No FEMA individual assistance expected to hurt Marshalltown
Marshalltown residents and officials got mixed news last week on Federal Emergency Management Agency (FEMA) funding.
First, the government announced that the city qualified for public assistance funds to help in areas like public safety, infrastructure and other local government functions. However, it was also announced that individual assistance funds would not be granted to tornado victims.
“The individual assistance, once it’s up at the FEMA level, it can be different for every disaster,” said Marshall County Emergency Management Coordinator Kim Elder. “Our disaster was a little different because we did have so many who were uninsured and underinsured, so we thought we had a chance.”
She said the number of high-level natural disasters happening elsewhere in the country, from fires in California on the west coast to hurricane damage on in the Carolinas in the east, likely hurt Marshalltown’s chances of getting individual assistance funds.
“It is tough for someone who lost part or all of their home,” Elder said of local tornado victims.
However, she said the public assistance funding from FEMA, which was applied for separately from the individual assistance funding, will help everyone in Marshalltown.
“Public assistance is always decided first, because that gets the county or city back on its feet to do work for the people,” Elder said. “Even though it sounds like the money is going back to ‘the government,’ it is our tax dollars that go to help us.”
She said local, state and federal officials surveyed the damage in Marshalltown after the storm and continuously updated damage estimates. Once those estimates were gathered, the local government sent the information to Gov. Kim Reynolds’ office and then the request for FEMA funds was then sent on to the President Donald Trump administration.
“We worked really hard, we filled in all the blanks, we went parcel to parcel,” Elder said of the data collection process in the tornado-impacted area. She said officials from the local to the national level surveyed all parcels not deemed dilapidated, abandoned before the storm or found empty.
One local agency coordinating the recovery effort for individuals is Mid-Iowa Community Action (MICA). The non-profit agency has worked on several relief efforts and helped set up the Marshalltown Tornado Long-Term Recovery Committee.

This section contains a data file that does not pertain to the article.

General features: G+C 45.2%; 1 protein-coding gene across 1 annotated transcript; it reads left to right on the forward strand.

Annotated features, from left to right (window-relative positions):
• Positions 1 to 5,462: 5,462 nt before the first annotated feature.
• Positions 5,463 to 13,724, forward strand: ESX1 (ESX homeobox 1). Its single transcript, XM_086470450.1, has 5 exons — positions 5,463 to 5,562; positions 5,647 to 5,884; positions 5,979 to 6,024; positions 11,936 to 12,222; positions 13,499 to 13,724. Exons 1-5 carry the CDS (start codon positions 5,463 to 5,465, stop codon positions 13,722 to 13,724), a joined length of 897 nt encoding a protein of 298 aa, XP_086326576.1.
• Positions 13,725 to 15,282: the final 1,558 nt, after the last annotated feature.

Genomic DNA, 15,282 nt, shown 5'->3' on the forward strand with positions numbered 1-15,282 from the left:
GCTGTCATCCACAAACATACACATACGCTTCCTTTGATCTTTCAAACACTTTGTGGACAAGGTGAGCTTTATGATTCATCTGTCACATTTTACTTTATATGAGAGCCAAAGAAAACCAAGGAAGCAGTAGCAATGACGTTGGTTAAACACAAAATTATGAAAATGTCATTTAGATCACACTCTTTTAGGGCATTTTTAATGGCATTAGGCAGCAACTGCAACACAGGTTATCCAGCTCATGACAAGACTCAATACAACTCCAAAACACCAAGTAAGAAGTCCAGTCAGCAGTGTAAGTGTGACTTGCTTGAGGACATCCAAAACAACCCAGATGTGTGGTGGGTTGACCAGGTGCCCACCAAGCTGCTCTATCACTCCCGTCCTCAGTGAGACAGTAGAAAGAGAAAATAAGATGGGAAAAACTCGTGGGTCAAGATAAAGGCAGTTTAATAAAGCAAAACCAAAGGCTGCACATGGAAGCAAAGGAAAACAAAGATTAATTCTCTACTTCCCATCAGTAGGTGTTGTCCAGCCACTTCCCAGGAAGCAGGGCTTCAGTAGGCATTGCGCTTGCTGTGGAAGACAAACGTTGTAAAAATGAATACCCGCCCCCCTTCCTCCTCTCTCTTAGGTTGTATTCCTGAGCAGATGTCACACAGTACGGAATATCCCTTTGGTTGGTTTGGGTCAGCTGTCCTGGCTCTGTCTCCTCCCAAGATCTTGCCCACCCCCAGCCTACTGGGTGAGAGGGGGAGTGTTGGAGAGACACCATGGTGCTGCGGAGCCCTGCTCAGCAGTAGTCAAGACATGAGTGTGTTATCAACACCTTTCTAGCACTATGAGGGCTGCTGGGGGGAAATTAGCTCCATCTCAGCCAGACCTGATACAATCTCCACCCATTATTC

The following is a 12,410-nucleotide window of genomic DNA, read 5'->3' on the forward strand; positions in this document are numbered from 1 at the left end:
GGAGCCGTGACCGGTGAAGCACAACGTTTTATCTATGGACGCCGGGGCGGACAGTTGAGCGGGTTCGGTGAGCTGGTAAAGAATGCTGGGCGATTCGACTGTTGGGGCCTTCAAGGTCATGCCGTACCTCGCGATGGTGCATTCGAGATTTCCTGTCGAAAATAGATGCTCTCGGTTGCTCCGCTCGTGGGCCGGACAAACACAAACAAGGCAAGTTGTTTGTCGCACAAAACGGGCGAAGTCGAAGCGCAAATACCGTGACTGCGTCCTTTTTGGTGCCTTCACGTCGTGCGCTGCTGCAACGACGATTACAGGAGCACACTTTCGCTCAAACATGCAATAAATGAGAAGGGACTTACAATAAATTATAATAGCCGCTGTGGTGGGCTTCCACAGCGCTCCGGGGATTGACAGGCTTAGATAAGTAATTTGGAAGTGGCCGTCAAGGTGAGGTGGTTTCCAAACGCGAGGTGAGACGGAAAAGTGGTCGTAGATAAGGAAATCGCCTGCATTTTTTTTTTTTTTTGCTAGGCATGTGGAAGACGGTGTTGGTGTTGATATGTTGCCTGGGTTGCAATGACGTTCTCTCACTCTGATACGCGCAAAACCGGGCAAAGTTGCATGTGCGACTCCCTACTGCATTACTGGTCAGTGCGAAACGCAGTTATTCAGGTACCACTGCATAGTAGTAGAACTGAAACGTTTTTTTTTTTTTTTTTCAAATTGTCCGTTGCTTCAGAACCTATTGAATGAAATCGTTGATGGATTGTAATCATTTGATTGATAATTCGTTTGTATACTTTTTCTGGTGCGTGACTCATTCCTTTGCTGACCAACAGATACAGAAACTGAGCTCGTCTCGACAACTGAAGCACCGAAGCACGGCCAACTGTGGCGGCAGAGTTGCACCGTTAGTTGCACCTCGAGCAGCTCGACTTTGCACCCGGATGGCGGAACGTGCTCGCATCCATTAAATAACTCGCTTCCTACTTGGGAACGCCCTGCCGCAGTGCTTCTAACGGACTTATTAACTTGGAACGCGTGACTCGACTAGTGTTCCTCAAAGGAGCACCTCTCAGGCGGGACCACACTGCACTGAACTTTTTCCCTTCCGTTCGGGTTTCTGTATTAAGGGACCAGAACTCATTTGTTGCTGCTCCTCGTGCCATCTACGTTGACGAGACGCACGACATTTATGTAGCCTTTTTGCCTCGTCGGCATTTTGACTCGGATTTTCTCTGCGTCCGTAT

“We certainly are going to need more resources in our community,” said MICA Executive Director and long-term committee co-chair Arlene McAtee. “Now, we’re just going to be back to figuring out how we take families one-at-a-time with their individual circumstances.”
She said the lack of FEMA individual assistance funding will require local agencies and organizations to step up relief efforts.
There are some other options for those seeking financial assistance, McAtee said. Since the tornado, MICA officials have worked to help victims apply for state disaster assistance grant money, the deadline for which is Oct. 1. Another available option is to apply for a U.S. Small Business Association disaster loan online.
Clarissa Thompson of MICA said residents in the affected area are still dealing with storm damage nearly two months since the storm. While immediate issues like power outages and blocked-off streets were taken care of soon after the storm, some issues persist.
“It’s a really broad spectrum, from just a few shingles to total house demolition,” she said. Thompson said MICA, through state grant funding and donation money, has helped individuals purchase everything from groceries and repairs to car and house payments.
“We still have case management for anyone through February,” McAtee said of another service available through MICA. “There’s a lot of strong community collaboration for us to build on — I hope that we will continue to see support … as we move down the road for helping individual families.”
For more information, visit https://www.micaonline.org
Contact Adam Sodders at
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